Album Review: Wrekmeister Harmonies – “Light Falls”

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Abstraction can be a powerful tool to cut through structure and tradition to convey distilled human expression. It can be argued that too heavy a hand in this direction can make a work inaccessible, but when handled deftly, abstract art, performance, and music can reveal a universality of experience that transcends chronological, geographical, and even cultural boundaries. With its ties to mathematics and theory, music is perhaps the most inherently abstract of all art forms, yet the power of music to evoke powerful emotions is a cross-cultural phenomenon. Certain songs have been credited with causing suicide and specific note progressions are said to be created by the devil himself. When musicians eschew traditional forms of music and experiment with the range of sounds at their disposal, the results are by their nature unpredictable, but exploring the road less traveled can lead to moments of powerful emotional connection. Continue reading

Album Review: Imperium Dekadenz – “Dis Manibvs”

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One of the elements missing from a lot of the writing on black metal is an acknowledgement of the nostalgia that underpins much of the genre. Whether it’s a yearning for a lost golden age of one’s culture, a disgust with modern conventions, or an invocation of a more primal, naturalistic state, black metal sets its gaze towards the past. Perhaps no culture has a greater understanding of the psychological complexities of nostalgia than the Germans. Their language contains words untranslatable into English, like weltschmerz (an emotional exhaustion brought on by knowing that the world can never live up to the promise of the imagination) and sehnsucht (impossible yearning for something achingly familiar that may not actually exist). With this in mind, it makes sense that German black metal amplifies the genre’s already-present nostalgic quality, creating a uniquely identifiable sound that’s both mournful and epic. Continue reading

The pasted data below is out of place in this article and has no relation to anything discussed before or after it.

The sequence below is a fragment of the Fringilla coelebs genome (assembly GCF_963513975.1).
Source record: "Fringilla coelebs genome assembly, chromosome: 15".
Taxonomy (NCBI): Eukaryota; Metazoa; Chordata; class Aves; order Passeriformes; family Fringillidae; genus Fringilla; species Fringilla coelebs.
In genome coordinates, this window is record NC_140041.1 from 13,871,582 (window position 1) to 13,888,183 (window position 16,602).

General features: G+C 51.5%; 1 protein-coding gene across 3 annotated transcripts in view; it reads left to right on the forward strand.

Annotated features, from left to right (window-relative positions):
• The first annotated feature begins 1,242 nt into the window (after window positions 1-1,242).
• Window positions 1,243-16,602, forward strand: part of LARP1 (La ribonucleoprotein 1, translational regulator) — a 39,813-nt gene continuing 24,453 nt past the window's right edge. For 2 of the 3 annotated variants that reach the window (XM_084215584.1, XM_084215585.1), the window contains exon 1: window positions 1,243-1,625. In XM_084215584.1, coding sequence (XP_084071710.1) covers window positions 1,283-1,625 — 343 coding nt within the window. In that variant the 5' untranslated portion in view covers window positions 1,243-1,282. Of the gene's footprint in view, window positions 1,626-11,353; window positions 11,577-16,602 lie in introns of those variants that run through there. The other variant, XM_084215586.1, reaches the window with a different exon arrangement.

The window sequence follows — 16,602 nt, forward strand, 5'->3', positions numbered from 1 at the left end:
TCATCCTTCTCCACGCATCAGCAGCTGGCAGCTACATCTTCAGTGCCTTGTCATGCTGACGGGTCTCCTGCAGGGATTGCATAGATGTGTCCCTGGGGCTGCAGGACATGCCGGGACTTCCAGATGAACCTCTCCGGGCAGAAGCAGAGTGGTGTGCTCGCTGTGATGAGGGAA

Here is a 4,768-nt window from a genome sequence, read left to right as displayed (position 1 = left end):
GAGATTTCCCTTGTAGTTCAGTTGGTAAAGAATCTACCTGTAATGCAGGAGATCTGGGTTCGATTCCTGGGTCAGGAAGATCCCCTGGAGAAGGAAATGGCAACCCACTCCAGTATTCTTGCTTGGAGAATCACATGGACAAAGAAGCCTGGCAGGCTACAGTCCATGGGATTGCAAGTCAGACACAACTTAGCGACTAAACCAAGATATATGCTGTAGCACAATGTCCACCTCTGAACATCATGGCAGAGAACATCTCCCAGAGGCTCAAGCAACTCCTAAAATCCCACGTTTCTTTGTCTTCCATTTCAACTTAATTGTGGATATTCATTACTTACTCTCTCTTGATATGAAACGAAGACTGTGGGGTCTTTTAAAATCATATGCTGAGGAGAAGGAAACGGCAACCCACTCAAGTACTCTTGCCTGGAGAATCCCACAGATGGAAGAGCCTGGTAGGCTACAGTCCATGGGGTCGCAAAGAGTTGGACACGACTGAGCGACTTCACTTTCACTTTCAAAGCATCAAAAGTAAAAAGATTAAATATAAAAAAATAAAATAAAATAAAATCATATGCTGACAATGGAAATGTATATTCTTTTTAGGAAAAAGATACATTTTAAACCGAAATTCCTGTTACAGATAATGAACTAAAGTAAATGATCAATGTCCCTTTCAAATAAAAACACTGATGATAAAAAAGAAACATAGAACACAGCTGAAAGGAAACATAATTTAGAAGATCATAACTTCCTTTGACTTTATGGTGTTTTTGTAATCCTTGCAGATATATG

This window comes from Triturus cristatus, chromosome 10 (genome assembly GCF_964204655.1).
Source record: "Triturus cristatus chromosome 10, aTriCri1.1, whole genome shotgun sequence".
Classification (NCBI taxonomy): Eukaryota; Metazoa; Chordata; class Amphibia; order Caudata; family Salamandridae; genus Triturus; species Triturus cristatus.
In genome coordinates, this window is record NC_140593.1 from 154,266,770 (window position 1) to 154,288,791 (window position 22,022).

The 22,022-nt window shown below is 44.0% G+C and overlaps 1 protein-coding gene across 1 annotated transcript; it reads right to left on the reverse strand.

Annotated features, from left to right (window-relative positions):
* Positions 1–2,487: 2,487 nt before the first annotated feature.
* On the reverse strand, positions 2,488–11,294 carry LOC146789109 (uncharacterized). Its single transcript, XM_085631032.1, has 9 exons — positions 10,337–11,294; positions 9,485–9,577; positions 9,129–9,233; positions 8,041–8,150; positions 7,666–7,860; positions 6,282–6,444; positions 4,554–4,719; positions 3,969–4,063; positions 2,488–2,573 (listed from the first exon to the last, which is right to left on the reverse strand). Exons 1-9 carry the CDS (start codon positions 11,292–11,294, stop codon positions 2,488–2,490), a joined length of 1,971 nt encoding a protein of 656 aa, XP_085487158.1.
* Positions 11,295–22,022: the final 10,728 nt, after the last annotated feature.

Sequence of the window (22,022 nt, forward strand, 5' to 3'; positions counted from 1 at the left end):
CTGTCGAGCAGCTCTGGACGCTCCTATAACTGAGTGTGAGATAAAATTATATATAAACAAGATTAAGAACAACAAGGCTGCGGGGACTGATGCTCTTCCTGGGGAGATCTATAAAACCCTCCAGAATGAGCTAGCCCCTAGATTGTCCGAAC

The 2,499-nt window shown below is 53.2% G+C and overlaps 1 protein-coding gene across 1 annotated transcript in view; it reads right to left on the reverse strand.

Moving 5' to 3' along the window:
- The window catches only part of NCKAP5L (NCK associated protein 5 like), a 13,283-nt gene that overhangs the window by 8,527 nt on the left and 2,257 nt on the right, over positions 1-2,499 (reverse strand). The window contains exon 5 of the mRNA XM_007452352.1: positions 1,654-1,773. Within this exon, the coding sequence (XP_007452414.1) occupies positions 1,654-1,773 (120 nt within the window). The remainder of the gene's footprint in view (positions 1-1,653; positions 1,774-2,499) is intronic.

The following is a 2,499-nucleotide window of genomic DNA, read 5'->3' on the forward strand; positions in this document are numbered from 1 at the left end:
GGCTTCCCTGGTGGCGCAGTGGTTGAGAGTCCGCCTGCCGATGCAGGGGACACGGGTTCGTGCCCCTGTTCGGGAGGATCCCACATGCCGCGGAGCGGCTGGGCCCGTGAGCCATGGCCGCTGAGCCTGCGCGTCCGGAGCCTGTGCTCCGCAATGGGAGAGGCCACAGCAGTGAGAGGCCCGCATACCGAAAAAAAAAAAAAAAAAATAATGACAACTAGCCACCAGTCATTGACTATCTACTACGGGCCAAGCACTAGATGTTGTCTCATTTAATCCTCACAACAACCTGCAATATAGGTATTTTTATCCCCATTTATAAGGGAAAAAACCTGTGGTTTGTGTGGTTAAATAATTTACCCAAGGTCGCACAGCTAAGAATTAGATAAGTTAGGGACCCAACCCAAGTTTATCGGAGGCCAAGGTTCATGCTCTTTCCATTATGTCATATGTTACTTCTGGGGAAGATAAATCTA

Stygian Imagery: That Time Rob Zombie Co-wrote a Bigfoot Comic

Oh dear.
Oh dear.

There’s a good chance that if you’re under the age of 35, you’ve never found Bigfoot to be scary. If you think about the legendary North American ape-man at all, it’s probably as a gentle giant, “protector of the forests” type character thanks to the famous cryptid’s 1980s rebranding to bring him into line with evolving thought on ecological conservation and empathy for Native American culture. For children of the 1970s, however, Bigfoot has a dark side. He is a terrifying, nocturnal beast with massive strength and a human-like cunning that stalked those unwise enough to enter his arboreal territory. Oh, and… how to put this delicately? I guess I can’t, so I’ll rip the Band-Aid off: Bigfoot’s dark side had a rapey side. What can I say? The 1970s were a weird time. Continue reading

Album Review: Myrkur – Mausoleum

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I don’t make it a secret that my personal tastes veer towards the “more is more” school of aesthetics. That which is grimy, filthy, and dangerous should be very much so and that which is lush, beautiful, and decorative should be positively overwhelming. All of this puts me in a strange place when considering the work of Myrkur, the bizarrely controversial metal project of Danish musician Amalie Bruun. Her 2015 full-length album, M, garnered no small amount of attention as being “the next evolution of black metal,” always a dangerous marketing tactic given the anti-modernist stance of that particular genre. Continue reading

Clark Ashton Smith’s “Inferno,” Read by S.T. Joshi, Sound by Theologian

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We have seen the nightmares
Winging down the sky,
Bat-like and silent,
To where the sleepers lie;
We have seen the bosoms Of the succubi.

We have seen the crystal
Of dead Medusa’s tears.
We have watched the undines
That wane in stagnant weirs,
And mandrakes madly dancing
By black, blood-swollen meres.

–From “Nyctalops” by Clark Ashton Smith Continue reading